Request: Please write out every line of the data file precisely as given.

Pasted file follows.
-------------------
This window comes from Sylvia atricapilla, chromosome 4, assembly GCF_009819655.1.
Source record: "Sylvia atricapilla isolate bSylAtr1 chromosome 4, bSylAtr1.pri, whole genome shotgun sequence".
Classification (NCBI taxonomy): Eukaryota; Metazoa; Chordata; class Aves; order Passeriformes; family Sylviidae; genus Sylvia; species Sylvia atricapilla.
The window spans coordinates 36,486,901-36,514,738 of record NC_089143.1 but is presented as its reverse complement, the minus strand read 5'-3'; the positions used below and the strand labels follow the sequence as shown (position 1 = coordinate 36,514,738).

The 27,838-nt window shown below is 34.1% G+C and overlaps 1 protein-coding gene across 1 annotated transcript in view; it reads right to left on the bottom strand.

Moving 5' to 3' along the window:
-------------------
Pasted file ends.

This window comes from Sylvia atricapilla, chromosome 4, assembly GCF_009819655.1.
Source record: "Sylvia atricapilla isolate bSylAtr1 chromosome 4, bSylAtr1.pri, whole genome shotgun sequence".
Classification (NCBI taxonomy): Eukaryota; Metazoa; Chordata; class Aves; order Passeriformes; family Sylviidae; genus Sylvia; species Sylvia atricapilla.
The window spans coordinates 36,486,901-36,514,738 of record NC_089143.1 but is presented as its reverse complement, the minus strand read 5'-3'; the positions used below and the strand labels follow the sequence as shown (position 1 = coordinate 36,514,738).

The 27,838-nt window shown below is 34.1% G+C and overlaps 1 protein-coding gene across 1 annotated transcript in view; it reads right to left on the bottom strand.

Moving 5' to 3' along the window: